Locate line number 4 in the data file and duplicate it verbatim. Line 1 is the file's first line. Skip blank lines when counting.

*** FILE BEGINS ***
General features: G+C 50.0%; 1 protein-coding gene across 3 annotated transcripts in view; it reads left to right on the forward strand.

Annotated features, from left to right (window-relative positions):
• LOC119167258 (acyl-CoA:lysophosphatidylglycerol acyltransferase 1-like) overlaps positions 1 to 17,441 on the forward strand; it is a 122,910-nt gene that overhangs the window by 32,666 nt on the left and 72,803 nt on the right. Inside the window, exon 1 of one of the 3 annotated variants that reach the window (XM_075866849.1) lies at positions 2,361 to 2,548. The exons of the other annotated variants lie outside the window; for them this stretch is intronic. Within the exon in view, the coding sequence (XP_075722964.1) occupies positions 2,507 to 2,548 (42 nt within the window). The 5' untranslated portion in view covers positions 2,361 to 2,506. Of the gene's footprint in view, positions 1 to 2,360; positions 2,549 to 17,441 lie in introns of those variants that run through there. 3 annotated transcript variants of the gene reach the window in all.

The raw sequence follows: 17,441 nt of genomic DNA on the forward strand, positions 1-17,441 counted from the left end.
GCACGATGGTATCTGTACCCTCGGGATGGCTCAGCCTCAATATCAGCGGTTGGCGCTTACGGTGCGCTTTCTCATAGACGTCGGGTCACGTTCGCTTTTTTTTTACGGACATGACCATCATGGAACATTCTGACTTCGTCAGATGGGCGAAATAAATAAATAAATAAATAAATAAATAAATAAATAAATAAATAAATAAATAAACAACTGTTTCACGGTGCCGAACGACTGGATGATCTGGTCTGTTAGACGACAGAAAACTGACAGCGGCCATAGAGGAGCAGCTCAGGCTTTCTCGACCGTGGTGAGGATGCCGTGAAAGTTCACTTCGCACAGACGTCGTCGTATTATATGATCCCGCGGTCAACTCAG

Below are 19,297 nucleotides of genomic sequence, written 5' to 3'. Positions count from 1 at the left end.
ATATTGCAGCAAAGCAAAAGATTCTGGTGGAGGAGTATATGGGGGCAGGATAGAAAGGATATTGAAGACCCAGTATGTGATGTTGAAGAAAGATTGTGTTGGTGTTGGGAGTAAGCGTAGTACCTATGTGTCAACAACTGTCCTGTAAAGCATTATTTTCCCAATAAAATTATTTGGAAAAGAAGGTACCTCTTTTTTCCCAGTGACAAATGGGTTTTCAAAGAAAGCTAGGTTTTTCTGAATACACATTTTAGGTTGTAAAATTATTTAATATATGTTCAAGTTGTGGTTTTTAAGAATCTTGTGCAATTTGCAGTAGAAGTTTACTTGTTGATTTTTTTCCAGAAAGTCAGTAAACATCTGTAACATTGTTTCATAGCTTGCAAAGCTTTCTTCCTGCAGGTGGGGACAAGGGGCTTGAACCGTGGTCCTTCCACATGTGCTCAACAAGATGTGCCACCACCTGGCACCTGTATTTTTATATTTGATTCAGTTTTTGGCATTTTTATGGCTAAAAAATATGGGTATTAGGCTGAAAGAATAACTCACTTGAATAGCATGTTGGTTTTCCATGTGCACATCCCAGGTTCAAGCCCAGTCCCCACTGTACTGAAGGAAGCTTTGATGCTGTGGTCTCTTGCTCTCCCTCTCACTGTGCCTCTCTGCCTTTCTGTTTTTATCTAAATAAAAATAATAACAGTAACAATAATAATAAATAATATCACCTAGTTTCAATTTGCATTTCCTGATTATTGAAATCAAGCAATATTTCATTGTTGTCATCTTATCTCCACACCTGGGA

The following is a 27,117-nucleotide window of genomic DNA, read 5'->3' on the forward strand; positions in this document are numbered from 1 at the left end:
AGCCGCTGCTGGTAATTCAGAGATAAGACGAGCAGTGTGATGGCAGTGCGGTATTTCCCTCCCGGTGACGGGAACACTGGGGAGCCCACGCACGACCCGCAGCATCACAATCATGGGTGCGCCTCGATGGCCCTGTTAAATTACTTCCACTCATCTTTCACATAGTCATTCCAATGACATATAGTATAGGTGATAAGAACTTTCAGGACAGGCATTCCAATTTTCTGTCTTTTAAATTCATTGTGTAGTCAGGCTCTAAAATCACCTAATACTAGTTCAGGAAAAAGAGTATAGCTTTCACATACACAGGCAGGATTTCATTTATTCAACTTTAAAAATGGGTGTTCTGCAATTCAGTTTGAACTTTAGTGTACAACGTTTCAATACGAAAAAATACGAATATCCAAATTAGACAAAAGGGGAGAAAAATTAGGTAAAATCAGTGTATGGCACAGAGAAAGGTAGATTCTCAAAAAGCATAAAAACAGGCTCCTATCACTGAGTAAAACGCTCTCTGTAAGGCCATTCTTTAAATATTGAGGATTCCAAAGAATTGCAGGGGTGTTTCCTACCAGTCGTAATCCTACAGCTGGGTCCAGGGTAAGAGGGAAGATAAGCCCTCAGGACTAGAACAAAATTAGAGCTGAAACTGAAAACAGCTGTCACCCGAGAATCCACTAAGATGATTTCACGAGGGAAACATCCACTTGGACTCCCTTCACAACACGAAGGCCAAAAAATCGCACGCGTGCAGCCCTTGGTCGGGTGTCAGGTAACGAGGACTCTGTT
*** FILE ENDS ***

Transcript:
The raw sequence follows: 17,441 nt of genomic DNA on the forward strand, positions 1-17,441 counted from the left end.